Pressurization is something like power windows. Once you've lived with it for a while, you wonder how you ever got along without it.
Watching down at the spires of the Rockies from 15,500 feet, breathing comfortably in a 7,000-foot cabin, I can't help but marvel at how deceptively easy it is to climb the tallest mountains and span a continent.
Or hard, depending upon your point of view. Airplanes disguise their sophistication and complexity with pretty pictures, bright numbers and soft leather. The Cessna Javelin conversion I'm flying, for example, is ticking off a mile every 18 seconds, reaching for the East Coast in another nine hours.
What? You've never heard of the Javelin conversion? Don't feel left out. Most other pilots haven't, either.
The Javelin probably seemed a good idea at the time. The original Cessna P-Centurion was a spacious, stable-enough cross-country machine, but it was always a little short on climb and never an especially quick airplane in cruise, especially in contrast to the Piper Malibu. The problem was, quite simply (or not so much), lack of horsepower. Both shortcomings were adequately addressed on the 1985 P210R, but by that time, it was too late. Cessna shut down all piston production after only two years of building the improved P-Centurion.
The Javelin conversion replaced the P210N's stock, 310 hp Continental with a 350 hp Lycoming TIO-540 engine, basically a Navajo Chieftain mill, intended to improve the Cessna's vertical and horizontal speed. Horsepower was translated to thrust via a four-blade, Q-tip prop, a dead giveaway that this wasn't your grandfather's typical, run-of-the-mill P210. Fuel burn at max cruise was about 24 gph in exchange for an extra 15 knots cruise, hardly a fair trade, but hey, avgas in 1980 was only $2/gallon. All of 11 conversions were built.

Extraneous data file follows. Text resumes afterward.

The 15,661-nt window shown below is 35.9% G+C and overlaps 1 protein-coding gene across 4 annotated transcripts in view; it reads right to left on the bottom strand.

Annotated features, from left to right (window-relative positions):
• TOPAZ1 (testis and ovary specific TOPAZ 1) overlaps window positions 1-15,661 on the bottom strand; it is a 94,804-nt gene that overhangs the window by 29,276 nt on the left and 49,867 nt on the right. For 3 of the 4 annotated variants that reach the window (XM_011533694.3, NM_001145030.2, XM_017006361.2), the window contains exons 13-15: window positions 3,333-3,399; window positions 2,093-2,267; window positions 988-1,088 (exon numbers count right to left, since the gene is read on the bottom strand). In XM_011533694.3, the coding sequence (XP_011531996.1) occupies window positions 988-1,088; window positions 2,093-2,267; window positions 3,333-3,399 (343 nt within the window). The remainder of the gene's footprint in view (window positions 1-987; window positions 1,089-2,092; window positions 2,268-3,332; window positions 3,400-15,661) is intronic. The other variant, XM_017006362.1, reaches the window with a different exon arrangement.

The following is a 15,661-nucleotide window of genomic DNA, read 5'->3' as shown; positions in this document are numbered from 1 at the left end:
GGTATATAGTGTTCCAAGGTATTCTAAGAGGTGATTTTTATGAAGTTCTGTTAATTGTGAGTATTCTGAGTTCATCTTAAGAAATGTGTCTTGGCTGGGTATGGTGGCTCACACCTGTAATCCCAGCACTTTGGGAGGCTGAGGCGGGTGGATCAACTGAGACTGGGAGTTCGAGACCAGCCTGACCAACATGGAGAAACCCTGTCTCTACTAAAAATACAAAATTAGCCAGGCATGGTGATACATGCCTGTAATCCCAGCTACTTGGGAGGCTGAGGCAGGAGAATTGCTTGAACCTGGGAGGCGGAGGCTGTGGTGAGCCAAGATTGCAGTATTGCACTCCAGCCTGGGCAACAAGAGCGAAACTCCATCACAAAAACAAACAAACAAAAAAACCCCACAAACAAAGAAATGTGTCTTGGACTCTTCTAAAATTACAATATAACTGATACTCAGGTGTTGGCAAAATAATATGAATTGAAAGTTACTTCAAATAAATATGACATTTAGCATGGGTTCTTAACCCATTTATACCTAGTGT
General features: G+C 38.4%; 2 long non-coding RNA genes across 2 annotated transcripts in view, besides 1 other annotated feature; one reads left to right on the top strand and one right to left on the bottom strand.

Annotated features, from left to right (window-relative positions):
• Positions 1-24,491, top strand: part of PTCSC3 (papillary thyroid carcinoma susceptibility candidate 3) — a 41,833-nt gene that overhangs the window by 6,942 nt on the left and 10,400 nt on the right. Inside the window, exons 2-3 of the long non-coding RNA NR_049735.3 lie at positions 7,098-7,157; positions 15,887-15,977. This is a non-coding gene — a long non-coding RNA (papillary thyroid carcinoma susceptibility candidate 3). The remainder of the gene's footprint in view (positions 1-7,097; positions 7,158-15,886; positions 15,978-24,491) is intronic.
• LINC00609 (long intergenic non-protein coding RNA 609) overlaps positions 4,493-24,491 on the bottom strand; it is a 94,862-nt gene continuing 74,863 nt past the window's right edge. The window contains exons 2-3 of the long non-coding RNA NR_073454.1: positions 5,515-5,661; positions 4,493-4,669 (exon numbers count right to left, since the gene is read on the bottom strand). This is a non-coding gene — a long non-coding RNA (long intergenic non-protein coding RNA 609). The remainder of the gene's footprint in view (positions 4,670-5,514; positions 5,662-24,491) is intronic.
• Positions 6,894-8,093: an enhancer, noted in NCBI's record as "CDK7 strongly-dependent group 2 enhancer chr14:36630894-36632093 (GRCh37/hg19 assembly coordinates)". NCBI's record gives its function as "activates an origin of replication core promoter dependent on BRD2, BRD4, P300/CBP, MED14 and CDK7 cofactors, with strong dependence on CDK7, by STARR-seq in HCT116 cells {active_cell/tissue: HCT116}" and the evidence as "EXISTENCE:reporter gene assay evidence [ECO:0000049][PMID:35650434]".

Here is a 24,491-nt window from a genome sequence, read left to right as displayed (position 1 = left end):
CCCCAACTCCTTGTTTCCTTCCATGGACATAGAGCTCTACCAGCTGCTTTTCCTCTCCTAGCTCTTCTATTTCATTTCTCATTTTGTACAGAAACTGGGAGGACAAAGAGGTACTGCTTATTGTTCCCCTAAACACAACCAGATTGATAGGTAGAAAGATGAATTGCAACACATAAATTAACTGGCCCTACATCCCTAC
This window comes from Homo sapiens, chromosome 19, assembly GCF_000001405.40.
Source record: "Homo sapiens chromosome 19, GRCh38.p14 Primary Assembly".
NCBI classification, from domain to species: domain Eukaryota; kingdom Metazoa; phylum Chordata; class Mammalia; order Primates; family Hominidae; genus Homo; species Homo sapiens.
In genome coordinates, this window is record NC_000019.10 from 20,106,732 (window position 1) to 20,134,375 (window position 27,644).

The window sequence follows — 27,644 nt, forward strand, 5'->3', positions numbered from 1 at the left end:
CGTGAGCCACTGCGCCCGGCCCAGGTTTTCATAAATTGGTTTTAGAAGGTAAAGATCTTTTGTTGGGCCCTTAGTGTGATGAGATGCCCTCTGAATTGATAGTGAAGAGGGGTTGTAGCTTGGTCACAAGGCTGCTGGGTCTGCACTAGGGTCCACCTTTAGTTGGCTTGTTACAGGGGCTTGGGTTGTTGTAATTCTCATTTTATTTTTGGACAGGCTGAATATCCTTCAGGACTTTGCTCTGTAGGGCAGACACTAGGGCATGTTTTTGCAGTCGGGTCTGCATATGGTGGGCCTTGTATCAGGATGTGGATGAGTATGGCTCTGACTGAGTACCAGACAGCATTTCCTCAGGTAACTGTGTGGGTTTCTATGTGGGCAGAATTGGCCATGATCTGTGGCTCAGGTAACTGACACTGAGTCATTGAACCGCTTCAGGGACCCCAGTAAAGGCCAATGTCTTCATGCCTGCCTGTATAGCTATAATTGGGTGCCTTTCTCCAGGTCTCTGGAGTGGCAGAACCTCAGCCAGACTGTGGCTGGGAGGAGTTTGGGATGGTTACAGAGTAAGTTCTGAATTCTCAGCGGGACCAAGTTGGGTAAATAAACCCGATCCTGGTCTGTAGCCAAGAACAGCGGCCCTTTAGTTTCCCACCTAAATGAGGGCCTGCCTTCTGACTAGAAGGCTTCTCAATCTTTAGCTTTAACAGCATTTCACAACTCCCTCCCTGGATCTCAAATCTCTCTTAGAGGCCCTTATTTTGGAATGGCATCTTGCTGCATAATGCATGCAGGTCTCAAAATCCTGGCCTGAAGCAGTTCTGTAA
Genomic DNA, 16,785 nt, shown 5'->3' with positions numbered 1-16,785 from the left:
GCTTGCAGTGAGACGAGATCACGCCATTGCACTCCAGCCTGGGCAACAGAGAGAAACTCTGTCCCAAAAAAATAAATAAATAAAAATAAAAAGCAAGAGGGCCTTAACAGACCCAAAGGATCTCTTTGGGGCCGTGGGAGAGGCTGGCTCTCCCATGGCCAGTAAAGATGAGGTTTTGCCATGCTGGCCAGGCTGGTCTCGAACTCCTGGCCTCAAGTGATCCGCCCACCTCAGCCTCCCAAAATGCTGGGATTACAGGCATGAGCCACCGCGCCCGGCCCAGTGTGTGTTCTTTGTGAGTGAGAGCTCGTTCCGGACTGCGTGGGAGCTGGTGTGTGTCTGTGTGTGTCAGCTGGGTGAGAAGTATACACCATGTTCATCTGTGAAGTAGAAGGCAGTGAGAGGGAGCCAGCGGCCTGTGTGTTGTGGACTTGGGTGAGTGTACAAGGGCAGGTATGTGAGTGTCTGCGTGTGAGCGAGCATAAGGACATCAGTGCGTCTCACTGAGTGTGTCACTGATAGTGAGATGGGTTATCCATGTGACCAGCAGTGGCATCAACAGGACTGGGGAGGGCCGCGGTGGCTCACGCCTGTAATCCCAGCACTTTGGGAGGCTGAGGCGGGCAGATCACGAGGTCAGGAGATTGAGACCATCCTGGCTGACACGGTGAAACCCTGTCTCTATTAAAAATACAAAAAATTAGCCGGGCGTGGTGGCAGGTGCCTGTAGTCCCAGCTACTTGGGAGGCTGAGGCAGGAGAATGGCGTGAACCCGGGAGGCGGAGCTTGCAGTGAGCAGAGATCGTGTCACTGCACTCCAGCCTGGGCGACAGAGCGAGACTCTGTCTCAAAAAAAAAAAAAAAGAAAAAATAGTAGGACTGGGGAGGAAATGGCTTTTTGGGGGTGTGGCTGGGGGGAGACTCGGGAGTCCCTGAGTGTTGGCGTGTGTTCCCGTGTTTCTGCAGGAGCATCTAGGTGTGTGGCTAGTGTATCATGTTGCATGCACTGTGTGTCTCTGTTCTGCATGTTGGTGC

Still, as I watch the dynamic, ragged edge of high Colorado fade into the mundane Great Plains, the country Americans are lucky to call home is a never-ending photo album.
A little over three hours ago, when I departed Long Beach, I tracked northeast over Palm Springs, drifted south of the Marine base at 29 Palms and crossed the Colorado River at Lake Havasu. California's low desert gets mixed reviews from some people, but it's most often a land of expansive horizons, with unlimited visibility and just enough mountains to provide perspective. Fortunately, I crossed the desert high enough to avoid the 108-degree heat at ground level.